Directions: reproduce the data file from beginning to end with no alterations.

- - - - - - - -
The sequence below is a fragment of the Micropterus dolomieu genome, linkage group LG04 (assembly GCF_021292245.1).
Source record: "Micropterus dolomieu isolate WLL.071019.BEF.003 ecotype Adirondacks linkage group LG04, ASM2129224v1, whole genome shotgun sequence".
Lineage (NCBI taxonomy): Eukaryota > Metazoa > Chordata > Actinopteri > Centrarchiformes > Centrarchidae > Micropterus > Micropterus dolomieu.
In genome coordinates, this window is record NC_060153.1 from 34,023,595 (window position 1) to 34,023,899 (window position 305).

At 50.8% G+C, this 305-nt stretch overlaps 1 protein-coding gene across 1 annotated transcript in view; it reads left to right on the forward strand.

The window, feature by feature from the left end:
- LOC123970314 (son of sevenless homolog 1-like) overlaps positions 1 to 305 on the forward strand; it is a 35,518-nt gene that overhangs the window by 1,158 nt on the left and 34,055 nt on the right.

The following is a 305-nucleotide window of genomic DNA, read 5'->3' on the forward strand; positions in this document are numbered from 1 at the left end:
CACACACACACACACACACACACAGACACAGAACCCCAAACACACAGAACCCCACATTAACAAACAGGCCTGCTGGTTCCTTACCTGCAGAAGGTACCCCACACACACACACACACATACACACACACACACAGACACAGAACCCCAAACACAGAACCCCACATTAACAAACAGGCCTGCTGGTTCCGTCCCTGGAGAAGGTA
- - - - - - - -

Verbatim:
The sequence below is a fragment of the Micropterus dolomieu genome, linkage group LG04 (assembly GCF_021292245.1).
Source record: "Micropterus dolomieu isolate WLL.071019.BEF.003 ecotype Adirondacks linkage group LG04, ASM2129224v1, whole genome shotgun sequence".
Lineage (NCBI taxonomy): Eukaryota > Metazoa > Chordata > Actinopteri > Centrarchiformes > Centrarchidae > Micropterus > Micropterus dolomieu.
In genome coordinates, this window is record NC_060153.1 from 34,023,595 (window position 1) to 34,023,899 (window position 305).

At 50.8% G+C, this 305-nt stretch overlaps 1 protein-coding gene across 1 annotated transcript in view; it reads left to right on the forward strand.

The window, feature by feature from the left end:
- LOC123970314 (son of sevenless homolog 1-like) overlaps positions 1 to 305 on the forward strand; it is a 35,518-nt gene that overhangs the window by 1,158 nt on the left and 34,055 nt on the right.

The following is a 305-nucleotide window of genomic DNA, read 5'->3' on the forward strand; positions in this document are numbered from 1 at the left end:
CACACACACACACACACACACACAGACACAGAACCCCAAACACACAGAACCCCACATTAACAAACAGGCCTGCTGGTTCCTTACCTGCAGAAGGTACCCCACACACACACACACACATACACACACACACACAGACACAGAACCCCAAACACAGAACCCCACATTAACAAACAGGCCTGCTGGTTCCGTCCCTGGAGAAGGTA